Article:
The Peaceful Affair
The Peaceful Affair is an utterly mad book, yet in a most delightful way. In its whimsical, yet shrewd delight of poking holes in a political satire, this novel shares an ancestry with The Marx Brothers’ Duck Soup, much of the work of S. J. Perlman and one can throw in Peter De Vries as well, except Moshe Sipper is not quite as incendiary as De Vries. Instead, Sipper’s writing has what one might call a jovial warmth to it.
As to the narrative, this is a political detective story. The most secret and sacred of documents in a sort of Bizarro world United States of America are what is termed The War Treaties. Essentially a compendium of all the alliances, truces and ‘don’t do that!’ papers, when totalled they list the agreements between the U.S. and 57 countries with which it is at war and another 112 with which the nation is in a temporary truce. Given that a quick check of Google shows that there are only 193 countries in total in the world, that means that Sipper’s USA is, or has been, engaged in hostilities with all but 24. Surely an oversight.
The problem, however, is The War Treaties have been stolen. Oh dear. Naturally, the investigation of such a theft requires the absolute top level of investigatory agencies. The FBI? No, not quite. The CIA? Well, they’re an overseas thing, really. The NSA? Bit busy, I’m afraid. Instead, the President calls in one Noro Myx, a private detective. That name is almost a perfect anagram of Oxymoron, in case you hadn’t noticed.
Yes, one might say, but isn’t it ridiculous that such a high-priority espionage case would ever be turned over to a private eye? Of course it is, and that is precisely the point of satire, reductio ad absurdum, the use of wild imagination to illustrate simple truths. The truth here is that the world is, you guessed it, mad. A President named John Doe, who works in a Triangular Office (instead of Oval) which is not even triangular and also marked with a plaque that looks a whole lot like the S on Superman’s chest. From there, off we go on the merriest of merry-go-rounds.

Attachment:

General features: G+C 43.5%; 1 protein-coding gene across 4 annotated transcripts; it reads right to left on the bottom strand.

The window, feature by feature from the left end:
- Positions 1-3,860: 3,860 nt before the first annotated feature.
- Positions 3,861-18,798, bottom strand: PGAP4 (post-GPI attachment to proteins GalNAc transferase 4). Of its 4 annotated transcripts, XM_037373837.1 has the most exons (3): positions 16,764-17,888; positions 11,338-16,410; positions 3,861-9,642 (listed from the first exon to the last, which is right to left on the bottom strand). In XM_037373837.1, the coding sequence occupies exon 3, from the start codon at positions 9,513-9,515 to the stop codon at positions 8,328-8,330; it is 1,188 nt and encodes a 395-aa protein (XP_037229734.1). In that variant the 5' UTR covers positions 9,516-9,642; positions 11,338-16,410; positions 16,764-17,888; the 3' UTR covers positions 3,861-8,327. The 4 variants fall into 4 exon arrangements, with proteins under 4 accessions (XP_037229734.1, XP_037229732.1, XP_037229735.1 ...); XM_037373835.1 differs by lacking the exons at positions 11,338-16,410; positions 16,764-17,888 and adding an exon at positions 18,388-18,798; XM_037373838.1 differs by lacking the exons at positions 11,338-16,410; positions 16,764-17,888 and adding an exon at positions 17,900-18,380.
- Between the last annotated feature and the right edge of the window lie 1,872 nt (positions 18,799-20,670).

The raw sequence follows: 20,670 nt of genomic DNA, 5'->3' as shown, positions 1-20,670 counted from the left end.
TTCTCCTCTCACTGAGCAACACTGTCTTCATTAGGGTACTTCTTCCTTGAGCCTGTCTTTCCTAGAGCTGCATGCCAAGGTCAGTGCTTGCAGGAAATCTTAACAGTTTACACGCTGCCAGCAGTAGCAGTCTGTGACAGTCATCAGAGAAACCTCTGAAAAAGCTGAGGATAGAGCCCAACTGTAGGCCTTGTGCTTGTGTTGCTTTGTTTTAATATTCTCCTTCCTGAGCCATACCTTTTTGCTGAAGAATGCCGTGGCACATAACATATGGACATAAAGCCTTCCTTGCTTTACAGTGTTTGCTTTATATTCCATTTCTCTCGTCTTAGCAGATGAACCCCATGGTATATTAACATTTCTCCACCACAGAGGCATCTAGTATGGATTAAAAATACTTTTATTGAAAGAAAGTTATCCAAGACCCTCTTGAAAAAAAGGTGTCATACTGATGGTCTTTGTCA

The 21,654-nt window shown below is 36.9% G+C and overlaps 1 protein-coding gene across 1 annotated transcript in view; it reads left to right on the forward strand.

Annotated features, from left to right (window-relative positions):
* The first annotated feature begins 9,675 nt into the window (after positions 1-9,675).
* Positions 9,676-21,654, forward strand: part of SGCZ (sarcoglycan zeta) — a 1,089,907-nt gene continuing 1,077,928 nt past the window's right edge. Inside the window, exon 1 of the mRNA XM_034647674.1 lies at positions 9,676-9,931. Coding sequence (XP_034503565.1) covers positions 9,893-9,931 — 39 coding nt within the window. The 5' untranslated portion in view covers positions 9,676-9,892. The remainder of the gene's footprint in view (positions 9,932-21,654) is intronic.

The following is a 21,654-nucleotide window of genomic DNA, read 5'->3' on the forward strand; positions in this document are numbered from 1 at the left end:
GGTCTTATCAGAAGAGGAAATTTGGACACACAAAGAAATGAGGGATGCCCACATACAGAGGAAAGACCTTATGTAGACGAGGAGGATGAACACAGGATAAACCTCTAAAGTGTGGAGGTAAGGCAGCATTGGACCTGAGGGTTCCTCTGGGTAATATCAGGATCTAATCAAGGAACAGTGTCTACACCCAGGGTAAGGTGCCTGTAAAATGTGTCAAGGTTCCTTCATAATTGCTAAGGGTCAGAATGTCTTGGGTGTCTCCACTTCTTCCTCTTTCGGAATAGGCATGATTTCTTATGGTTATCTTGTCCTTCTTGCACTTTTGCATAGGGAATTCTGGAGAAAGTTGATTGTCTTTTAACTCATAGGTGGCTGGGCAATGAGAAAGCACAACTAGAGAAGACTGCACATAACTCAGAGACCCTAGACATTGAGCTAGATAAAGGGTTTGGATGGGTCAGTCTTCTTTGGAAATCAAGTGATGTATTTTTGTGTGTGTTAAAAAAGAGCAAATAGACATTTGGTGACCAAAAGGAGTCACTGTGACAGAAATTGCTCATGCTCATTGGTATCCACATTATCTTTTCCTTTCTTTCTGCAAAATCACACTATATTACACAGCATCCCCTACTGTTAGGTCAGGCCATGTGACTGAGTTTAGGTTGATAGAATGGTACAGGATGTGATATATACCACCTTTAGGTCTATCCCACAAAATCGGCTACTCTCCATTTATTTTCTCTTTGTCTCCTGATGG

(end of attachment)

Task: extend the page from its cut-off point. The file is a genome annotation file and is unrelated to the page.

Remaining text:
If you enjoy a good laugh, you’ll certainly find plenty of them here. If you enjoy a you’ll certainly find plenty of them here.
Chris Hayden has been working at City Book Review since 2012, so that makes him the keeper of knowledge. He manages the office and book reviewers (all 200 of them!), which is no small feat. If you’re looking at the book reviews here, you’re seeing them because he sent the books out for review. Without him, this place would fall apart, because no one else in the office knows how to use the postage machine. Two words: job security.
|Page Count||326 pages|
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